Are there any legal issues with forking an open source project and putting your own name and spin on it? I am talking specifically about projects that are operating under the MIT or Creative Commons licenses.

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    I'm voting to close this question as off-topic because it belongs on opensource.stackexchange.com Commented Oct 19, 2018 at 5:03
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    "[software] projects that are operating under the MIT or Creative Commons licenses" - Please say which license you mean. MIT is commonly used for software, but Creative Commons is not. And for Creative Commons, there are different versions such as CC-BY-NC and so on. So if you have a question about one of those licenses, you should say which one.
    – Brandin
    Commented Oct 19, 2018 at 8:21
  • I mean MIT license sorry. Commented Oct 19, 2018 at 10:40
  • Unfortunately we can't migrate this to Open Source where it belongs.
    – feetwet
    Commented Oct 22, 2018 at 20:01

1 Answer 1


First off, IANAL, so my answer should not be taken directly as legal advice.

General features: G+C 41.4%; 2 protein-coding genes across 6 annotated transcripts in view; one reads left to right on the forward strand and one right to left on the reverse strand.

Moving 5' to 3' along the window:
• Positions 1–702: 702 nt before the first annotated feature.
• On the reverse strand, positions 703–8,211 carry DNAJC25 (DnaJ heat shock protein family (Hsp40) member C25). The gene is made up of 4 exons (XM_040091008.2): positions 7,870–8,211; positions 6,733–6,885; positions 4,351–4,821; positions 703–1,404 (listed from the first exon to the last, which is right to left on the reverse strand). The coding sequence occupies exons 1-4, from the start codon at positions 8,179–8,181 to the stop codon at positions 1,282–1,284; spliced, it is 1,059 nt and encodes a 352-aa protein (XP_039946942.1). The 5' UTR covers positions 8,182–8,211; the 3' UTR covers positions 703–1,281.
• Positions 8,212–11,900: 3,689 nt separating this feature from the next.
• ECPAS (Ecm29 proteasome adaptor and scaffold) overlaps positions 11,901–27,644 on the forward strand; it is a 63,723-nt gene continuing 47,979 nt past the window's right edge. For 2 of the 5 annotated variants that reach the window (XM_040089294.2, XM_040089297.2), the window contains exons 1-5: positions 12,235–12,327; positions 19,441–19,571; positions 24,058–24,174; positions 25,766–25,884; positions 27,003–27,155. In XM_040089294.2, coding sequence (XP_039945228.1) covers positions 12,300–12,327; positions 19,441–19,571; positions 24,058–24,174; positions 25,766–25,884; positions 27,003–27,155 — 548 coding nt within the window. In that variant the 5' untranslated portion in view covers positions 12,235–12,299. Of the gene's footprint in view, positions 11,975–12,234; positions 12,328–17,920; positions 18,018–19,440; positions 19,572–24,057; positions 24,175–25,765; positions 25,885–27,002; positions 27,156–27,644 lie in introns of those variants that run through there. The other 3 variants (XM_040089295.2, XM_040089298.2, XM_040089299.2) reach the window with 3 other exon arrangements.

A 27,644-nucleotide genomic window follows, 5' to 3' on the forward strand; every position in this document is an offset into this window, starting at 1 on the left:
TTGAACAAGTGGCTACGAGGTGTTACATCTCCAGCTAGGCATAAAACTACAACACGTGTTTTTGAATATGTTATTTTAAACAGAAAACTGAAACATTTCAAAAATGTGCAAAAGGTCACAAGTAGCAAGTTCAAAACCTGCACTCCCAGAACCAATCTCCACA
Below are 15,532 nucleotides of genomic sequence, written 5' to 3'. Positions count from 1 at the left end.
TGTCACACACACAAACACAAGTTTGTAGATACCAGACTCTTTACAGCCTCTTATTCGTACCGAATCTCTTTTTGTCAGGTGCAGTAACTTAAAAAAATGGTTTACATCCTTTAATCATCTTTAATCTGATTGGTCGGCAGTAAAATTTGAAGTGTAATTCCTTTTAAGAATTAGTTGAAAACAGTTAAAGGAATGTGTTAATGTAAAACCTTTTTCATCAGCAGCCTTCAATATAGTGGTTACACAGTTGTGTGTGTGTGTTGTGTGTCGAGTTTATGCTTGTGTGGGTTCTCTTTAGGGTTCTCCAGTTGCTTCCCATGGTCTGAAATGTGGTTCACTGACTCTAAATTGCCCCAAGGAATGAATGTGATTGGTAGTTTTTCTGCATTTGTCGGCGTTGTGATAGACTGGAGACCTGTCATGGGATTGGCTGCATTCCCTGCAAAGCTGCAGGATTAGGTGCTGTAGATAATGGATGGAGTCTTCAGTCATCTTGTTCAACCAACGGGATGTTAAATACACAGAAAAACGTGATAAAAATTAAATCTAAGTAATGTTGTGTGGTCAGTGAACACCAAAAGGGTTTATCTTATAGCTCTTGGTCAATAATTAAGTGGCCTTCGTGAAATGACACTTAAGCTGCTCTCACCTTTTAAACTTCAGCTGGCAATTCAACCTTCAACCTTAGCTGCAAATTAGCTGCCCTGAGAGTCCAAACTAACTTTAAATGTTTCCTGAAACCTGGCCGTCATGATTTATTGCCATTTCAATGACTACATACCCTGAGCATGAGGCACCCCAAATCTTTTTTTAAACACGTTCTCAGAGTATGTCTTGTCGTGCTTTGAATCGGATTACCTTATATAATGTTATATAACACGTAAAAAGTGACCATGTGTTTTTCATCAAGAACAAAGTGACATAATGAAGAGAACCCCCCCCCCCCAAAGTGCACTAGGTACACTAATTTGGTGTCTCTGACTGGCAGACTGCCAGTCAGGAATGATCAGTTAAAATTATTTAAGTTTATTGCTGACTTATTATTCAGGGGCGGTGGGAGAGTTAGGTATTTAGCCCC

Whether or not what you are asking about violates the license is largely dependent on what you mean by 'putting your own name and spin on it'.

In short, based directly on the standard license text (available trivially from the SPDX or OSI web pages for it), you can do pretty much whatever you want with the code from an MIT licensed project, provided that:

  1. You preserve the copyright notice.
  2. You preserve the same licensing terms for any version you redistribute.
  3. You don't hold the original author liable for any problems that the software might cause (that's what the big block of all-caps text at the bottom of the license is about).

That first point is the big one here, because it means that you can't strip copyright notices from you version that were present in the original version. Other than that though, you can do pretty much anything you want with any derivative works you create (which seems to be what you're talking about wanting to do), provided that they use a license that is compatible with and at least as restrictive as the MIT license (which includes, among others, the Apache Licenses, the MPL, most of the BSD variants, and all the GPL variants ).

It's probably worth noting here that the MIT license is one of the most permissive classical open-source licenses out there. It's about as close as you can get to being public domain while still protecting copyright and disclaiming liability. Among other things, you can even legally redistribute MIT licensed software commercially (you can also do this with most BSD licenses), in contrast to 'protective' open-source licenses like the GPL which only allow free redistribution.

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    The GPL allows normal sale of software. It isn't suited for some business models, since whoever buys your software can redistribute it as they like, but there has been commercial use of software under the GPL. Commented Oct 19, 2018 at 20:27

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